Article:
Peekie

Peekie SSL S NO553126 1 363 60m EAF

(mill of) Puthachin 1140 St A. Lib. 122–3 [given by Bp Robert to St Andrews Priory]
molendinum de Pudechin 1141 x 1150 David I Chrs. no. 126 [= St A. Lib. 189–91; royal confirmation of Bp Robert’s grants; date from Duncan 2005, 23]
(mill of) Putachin 1156 St A. Lib. 52
(mill of) Puttechin 1160 RRS i no. 174
(mill of) Putachin 1160 x 1162 St A. Lib. 131
(mill of) Putechin 1163 St A. Lib. 55
(mill of) Putakin 1165 x 1169 RRS ii no. 28 [o.c.; corresponds to St A. Lib. 214, which has Puthekin]
(mill of) Putechin 1183 St A. Lib. 58
terram de Putekin 1195 x 1196 RRS ii no. 385 [Bp Roger to St Nicholas Hospital SSL, q.v.]
Puthekyn c. 1220 Terrier F [17/18th c. copy; land held by or of the bishop]
aqua de Putekyn 1314 x 1318 RRS v no. 403 [= Kenly Water]
(mill of) Putky 1452 x 1480 RMS ii no. 1444 [St Andrews Church land]
terras vocatas Putky cum molendino 1555 RMS v no. 883 [Dominicans grant ‘lands called Peekie with the mill’, to George Learmonth (Leirmonth) of Balcomie (Balcolmy) CRA and his wife, Eufamia Leslie]
Puky 1642 Gordon MS Fife
Puky mill 1642 Gordon MS Fife
Pukie 1654 Blaeu (Gordon) Fife
Puky mill 1654 Blaeu (Gordon) Fife
Peekly 1753 Roy sheet 19, 5
Pirky 1775 Ainslie/Fife
Pikie 1828 SGF
Peikie 1855 OS 6 inch 1st edn [also Peikie Mill and Peikie Bridge]

G poiteach + – in

‘Potlike place’, probably referring to the situation of Peekie Mill, in a very distinctive flat-bottomed hollow (poiteach ‘having pots’ or ‘pot-like’). This is more likely than ‘place of the burn of pot-like pools’, this being Watson’s interpretation of Puthachin (1926, 447), since the Kenly Water does not have such features. In fact, one of chief distinguishing features of this burn is its very smooth bottom. The Puthachin mentioned by Watson (loc. cit.) is in fact the other place of that name from St A. Lib. (366), a burn in Keig parish ABD, from a charter of Bishop David de Bernham 1240 × 1253.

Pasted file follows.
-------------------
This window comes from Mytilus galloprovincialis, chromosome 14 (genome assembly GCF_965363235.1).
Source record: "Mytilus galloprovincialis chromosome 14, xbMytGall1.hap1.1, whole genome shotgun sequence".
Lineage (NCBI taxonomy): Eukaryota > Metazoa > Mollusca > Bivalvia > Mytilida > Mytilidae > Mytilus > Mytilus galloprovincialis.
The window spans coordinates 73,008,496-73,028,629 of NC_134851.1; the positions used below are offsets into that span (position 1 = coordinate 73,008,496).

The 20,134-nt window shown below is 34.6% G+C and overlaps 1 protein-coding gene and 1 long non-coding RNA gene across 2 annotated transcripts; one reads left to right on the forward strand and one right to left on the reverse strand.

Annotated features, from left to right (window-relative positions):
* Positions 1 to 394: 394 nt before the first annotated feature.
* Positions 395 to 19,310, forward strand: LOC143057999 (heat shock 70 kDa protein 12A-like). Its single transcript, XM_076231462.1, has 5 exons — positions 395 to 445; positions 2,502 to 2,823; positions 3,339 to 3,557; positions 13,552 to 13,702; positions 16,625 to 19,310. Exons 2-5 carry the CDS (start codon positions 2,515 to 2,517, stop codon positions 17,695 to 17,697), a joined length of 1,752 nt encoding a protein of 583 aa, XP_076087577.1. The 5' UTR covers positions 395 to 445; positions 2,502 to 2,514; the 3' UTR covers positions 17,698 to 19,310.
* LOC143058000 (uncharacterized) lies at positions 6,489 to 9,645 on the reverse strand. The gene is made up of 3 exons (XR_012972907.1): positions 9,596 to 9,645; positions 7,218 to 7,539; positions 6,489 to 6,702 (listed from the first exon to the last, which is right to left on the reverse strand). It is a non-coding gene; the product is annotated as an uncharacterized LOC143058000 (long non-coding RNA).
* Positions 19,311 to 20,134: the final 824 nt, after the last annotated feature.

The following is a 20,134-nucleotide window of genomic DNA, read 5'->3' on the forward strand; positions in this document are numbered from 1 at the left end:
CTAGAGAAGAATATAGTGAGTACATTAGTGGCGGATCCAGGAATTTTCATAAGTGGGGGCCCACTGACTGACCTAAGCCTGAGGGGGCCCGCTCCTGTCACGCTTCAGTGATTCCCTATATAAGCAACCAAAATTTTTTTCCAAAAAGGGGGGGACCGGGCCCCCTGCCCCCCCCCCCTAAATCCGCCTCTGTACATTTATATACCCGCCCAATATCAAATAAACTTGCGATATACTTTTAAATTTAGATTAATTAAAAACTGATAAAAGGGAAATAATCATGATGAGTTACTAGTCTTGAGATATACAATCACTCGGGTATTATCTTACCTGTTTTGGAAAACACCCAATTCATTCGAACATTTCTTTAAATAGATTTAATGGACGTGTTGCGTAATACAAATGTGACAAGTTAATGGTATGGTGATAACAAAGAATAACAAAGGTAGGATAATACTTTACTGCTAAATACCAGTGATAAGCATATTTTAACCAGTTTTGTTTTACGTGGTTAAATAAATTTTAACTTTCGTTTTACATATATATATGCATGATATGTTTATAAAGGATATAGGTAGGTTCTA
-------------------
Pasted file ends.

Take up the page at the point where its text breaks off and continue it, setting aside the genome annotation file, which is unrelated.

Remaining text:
Geoffrey Barrow in RRS i index, and RRS ii p. 377, identifies Puttechin ‘probably’ with Buddo SSL; and ibid. p. 348 he tentatively identifies *Pitkenn(y) SSL with Peekie. This mistaken identity is repeated in RRS v. However, in Barrow’s index of David I Chrs. Pudechin is correctly identified with Peekie.

The identification of Puttechin etc. with Peekie is further strengthened by the fact that according to RRS v no. 403 the Aqua de Putekyn forms one of the boundaries of the liberties of Crail burgh, the other being the River Leven. This must refer to the Kenly Water, the burn on which Peekie Mill stands, the largest watercourse between Crail and St Andrews, and which, near its mouth, used to divide SSL and CRA (before KBS was created out of CRA in 1631). This boundary probably gave rise to the name Crailstone on Ainslie/Fife and Ainslie/East Fife, discussed above in the final section of SSL Introduction.

Peekie itself is recorded as being amongst the bishop’s lands in the Terrier c.1220 (Terrier F), although its mill had been granted to St Andrews Priory in Bishop Robert’s founding charter of 1140 (St A. Lib. 122–3). It was given to the hospital of St Nicholas, St Andrews, by Bishop-Elect Roger in the 1190s (RRS ii no. 385), and it was this hospital connection which led to its becoming part of the parish of St Leonards.

OS Pathf. shows Peekie Mill (NO559126) and Peekie Bridge beside the mill. The bridge appears to have been built in the sixteenth century: it bears the Hepburn arms, and was therefore presumably built either by John Hepburn (prior of St Andrews 1483-1526), or his nephew Patrick Hepburn, who inherited the office, initially as John’s co-adjutor and then as his successor, dying in 1538 (NMRS NO51SE 8; Heads of Religious Houses 191).

/ˈpikɪ/

This place-name appeared in printed volume 3